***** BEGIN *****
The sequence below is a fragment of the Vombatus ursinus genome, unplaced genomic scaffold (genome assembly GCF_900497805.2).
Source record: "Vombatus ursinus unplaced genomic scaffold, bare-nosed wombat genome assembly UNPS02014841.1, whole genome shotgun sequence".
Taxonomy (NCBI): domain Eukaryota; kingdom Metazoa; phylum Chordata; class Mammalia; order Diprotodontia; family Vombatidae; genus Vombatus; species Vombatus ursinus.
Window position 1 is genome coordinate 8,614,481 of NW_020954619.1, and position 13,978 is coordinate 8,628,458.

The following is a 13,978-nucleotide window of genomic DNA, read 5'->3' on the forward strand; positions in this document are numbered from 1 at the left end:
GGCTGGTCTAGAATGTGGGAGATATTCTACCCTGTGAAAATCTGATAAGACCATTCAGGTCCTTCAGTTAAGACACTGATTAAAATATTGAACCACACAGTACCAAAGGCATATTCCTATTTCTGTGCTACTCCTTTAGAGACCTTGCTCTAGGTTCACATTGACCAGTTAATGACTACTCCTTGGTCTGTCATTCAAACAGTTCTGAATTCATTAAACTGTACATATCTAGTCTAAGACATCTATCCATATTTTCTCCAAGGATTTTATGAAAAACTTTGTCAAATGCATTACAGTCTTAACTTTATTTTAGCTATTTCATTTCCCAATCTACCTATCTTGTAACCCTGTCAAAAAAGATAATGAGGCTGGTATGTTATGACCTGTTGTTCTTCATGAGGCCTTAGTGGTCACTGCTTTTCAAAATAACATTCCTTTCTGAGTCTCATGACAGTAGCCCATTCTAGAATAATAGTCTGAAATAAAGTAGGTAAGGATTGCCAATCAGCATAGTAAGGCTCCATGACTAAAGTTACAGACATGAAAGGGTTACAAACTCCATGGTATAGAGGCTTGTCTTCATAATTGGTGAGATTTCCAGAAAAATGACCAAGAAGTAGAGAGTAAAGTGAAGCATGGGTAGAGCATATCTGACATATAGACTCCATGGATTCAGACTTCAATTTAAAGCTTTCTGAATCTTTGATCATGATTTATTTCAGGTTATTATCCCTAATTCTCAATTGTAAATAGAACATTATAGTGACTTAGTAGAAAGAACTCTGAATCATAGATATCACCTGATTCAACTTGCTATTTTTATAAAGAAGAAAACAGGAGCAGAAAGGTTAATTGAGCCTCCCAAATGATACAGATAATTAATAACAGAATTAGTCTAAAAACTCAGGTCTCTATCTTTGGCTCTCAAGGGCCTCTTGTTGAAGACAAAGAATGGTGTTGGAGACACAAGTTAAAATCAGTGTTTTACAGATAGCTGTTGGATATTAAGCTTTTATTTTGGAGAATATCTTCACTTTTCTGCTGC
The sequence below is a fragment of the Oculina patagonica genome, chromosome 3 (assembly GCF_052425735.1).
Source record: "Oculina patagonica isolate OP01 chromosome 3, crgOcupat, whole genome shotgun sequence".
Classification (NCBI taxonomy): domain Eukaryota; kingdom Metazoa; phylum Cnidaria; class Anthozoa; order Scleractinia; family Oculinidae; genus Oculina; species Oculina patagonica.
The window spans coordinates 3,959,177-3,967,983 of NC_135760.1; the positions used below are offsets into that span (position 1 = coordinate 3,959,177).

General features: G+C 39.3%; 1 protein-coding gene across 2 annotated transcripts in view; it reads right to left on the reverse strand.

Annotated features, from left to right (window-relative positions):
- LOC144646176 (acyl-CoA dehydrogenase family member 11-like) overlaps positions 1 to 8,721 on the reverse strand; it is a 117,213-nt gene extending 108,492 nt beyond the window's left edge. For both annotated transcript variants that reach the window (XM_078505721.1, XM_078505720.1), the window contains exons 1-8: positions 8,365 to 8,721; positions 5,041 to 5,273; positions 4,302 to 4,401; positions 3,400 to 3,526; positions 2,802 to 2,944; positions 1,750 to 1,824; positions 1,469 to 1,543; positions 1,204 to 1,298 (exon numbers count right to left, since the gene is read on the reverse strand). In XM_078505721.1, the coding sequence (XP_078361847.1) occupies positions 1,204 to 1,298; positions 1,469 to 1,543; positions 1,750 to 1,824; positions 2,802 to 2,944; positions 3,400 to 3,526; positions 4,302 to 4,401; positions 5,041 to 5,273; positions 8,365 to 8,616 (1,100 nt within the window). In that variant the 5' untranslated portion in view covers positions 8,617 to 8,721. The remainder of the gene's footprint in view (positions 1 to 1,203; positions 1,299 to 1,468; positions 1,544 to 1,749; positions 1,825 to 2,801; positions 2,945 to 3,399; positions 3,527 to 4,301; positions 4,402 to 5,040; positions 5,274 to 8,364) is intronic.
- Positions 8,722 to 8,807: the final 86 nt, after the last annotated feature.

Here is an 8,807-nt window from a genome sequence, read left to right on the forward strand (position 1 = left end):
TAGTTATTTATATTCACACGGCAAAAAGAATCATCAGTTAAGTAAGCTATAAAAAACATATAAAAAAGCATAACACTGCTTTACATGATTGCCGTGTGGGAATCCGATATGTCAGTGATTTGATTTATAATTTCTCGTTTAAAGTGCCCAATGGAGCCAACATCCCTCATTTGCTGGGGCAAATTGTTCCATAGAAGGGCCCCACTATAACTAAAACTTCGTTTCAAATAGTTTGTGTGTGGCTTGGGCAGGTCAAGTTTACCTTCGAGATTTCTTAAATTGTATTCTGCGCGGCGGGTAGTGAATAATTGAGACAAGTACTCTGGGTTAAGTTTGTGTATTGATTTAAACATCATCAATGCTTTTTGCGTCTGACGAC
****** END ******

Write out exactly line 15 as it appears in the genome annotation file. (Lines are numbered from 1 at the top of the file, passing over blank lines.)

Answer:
Here is an 8,807-nt window from a genome sequence, read left to right on the forward strand (position 1 = left end):